BIG – Bjarke Ingels Group supports APM Terminals and Maersk in reimagining the shipping industry's future with a master plan for the Aqaba Port Terminal in Jordan, expected by 2040. Considered one of the most strategic ports in the country and an important gateway to the Levant region, the 3 square kilometers plan will merge different strategic approaches at the regional scale, starting from the terminal refurbishment, expansion of the logistics functions, and connecting to the broader port's community and natural environment.
The master plan for Aqaba Port aligns with the global net zero goal for 2030, to which BIG has actively contributed with projects such as the CapitaSpring Tower in Singapore with Carlo Ratti Associati and the recently announced 3d-printed community in Texas, co-designed with ICON.
Historically, ports have been the core of the development of cities, and, more than ever, today's world depends on maritime terminals due to the increasing trading of products and raw materials. Although their crucial role in world and city development, ports also contribute to social inequalities and severe environmental impacts, meaning the loss of habitats and harm to surrounding communities.
Born out of APM Terminal’s ambition to optimize and decarbonize the port and its logistics, the plan aims to once again become the port a center of urban life through sustainable growth and innovation. Considering increasing safety and operational efficiency, APM's approach will be decarbonizing its infrastructure with solar installations and canopies, which allow for zero-emission port functions and reliance on fully electrified cranes, vehicles, and charging stations.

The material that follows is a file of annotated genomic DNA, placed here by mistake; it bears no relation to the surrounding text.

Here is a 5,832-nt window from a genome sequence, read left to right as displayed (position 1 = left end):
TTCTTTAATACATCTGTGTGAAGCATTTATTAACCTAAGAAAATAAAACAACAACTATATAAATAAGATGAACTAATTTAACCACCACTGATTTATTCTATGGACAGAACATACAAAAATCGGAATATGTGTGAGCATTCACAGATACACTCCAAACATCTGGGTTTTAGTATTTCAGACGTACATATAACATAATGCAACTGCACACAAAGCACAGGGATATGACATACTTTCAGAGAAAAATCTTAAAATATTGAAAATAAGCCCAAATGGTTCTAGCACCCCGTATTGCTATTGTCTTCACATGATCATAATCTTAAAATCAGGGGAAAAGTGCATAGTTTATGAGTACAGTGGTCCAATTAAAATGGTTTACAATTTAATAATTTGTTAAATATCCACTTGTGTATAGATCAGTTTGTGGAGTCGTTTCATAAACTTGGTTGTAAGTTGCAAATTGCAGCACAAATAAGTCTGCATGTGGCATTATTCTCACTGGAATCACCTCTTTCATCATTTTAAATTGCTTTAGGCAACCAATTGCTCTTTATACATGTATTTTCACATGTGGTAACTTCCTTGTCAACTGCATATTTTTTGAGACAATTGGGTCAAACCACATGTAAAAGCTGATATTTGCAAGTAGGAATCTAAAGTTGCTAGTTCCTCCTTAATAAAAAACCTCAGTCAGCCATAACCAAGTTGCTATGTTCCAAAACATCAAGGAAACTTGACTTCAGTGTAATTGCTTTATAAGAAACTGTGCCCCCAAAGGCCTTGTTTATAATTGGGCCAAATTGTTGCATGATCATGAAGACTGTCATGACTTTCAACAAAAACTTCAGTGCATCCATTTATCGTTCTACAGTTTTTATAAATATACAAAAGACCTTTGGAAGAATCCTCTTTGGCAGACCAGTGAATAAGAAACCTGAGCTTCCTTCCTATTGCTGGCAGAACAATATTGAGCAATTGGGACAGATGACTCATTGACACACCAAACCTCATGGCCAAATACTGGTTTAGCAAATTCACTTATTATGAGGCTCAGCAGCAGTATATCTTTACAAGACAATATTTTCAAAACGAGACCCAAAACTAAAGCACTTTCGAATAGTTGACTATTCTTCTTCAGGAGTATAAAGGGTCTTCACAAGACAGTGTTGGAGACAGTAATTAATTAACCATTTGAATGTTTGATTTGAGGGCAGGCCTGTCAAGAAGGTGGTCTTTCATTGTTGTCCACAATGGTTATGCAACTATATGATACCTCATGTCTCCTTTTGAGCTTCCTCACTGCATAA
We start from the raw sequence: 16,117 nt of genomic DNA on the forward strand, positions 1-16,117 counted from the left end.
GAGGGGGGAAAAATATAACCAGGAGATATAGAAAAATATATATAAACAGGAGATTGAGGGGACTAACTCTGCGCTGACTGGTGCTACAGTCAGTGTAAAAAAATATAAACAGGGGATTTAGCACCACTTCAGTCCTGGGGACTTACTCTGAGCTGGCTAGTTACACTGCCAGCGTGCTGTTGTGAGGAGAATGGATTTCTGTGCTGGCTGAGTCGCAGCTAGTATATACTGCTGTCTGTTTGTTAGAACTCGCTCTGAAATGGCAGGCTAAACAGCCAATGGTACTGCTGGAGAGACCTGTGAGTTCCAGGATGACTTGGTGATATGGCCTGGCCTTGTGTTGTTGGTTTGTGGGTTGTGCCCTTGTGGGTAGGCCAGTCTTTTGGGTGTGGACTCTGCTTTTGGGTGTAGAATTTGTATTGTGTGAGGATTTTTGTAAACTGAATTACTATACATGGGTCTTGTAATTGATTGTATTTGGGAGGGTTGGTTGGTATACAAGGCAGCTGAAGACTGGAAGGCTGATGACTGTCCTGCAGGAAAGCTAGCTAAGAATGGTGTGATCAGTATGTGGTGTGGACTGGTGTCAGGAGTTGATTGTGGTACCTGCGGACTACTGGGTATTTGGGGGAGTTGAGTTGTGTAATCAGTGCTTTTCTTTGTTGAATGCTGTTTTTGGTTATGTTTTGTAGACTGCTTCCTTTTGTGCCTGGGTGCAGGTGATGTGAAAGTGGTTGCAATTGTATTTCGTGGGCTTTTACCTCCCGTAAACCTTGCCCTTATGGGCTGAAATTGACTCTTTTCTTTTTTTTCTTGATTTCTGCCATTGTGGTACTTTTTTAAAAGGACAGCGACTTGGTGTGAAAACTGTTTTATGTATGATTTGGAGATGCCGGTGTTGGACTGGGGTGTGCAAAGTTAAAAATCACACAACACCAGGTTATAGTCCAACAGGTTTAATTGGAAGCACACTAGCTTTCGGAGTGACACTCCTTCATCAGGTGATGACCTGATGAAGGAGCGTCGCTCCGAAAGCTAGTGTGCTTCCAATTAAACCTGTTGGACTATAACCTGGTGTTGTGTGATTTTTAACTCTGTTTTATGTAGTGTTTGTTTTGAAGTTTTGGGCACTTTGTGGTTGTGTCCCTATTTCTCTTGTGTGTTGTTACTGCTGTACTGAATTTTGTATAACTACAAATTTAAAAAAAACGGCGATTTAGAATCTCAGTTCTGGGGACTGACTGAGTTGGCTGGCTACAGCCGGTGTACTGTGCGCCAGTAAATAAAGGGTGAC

In parallel, BIG will deliver social and economic aspects by designing optimized facilities bringing together agents and shippers to ensure faster goods distribution. By relocating the custom facility closer to the port, the clearance process is optimized and directly linked to nearby logistic facilities - an area where trade opportunities will be offered to the wider economy by connecting with businesses from the area. Local communities can connect with the industry through training centers, recreational spaces, and parks, transforming the grey parts of our cities into green hubs.
Aqaba Container Terminal is an example of how cleaner, quieter and safer infrastructure can create new forms of sustainable urban environments. As an urban planner and landscape architect, the collaboration has been a unique chance to explore the hidden potential behind industrial sites and rethink infrastructure as a catalyst for urban, sustainable transformation. Giulia Frittoli, Partner, BIG – Bjarke Ingels Group
BIG – Bjarke Ingels Group has already worked on a Plan for the Planet – a masterplan where the firm attempted to plan pragmatically for a sustainable human presence on Earth. Reimagining container ports as hubs for green growth in the future, Bjarke Ingels pointed out, “allowed us to wander well beyond our normal territory and dive head-first into our passion for using architecture and planning to solve large-scale complex challenges.” The framework for the Aqaba Container Terminal in Jordan represents a huge step for sustainability and in rethinking the architectural profession to work in the often-overlooked parts of cities, as Ingles continued, “the plan activate these zones to play a crucial role in the urgent and necessary energy transformation of our society.”
Maersk and APM Terminals' master plan comes along with the recent announcement of constructing 100 3D-printed homes in Texas. In collaboration with the Pioneer in large-scale 3D printing ICON and Lennar, the project aims to support the housing crisis in Austin and serve as a fast, affordable, and low-carbon construction model. BIG & ICON active collaboration in partnership with SEArch+ (Space Exploration Architecture) has also opened the possibility of bringing additive construction techniques into outer space for NASA's exploration of the Moon,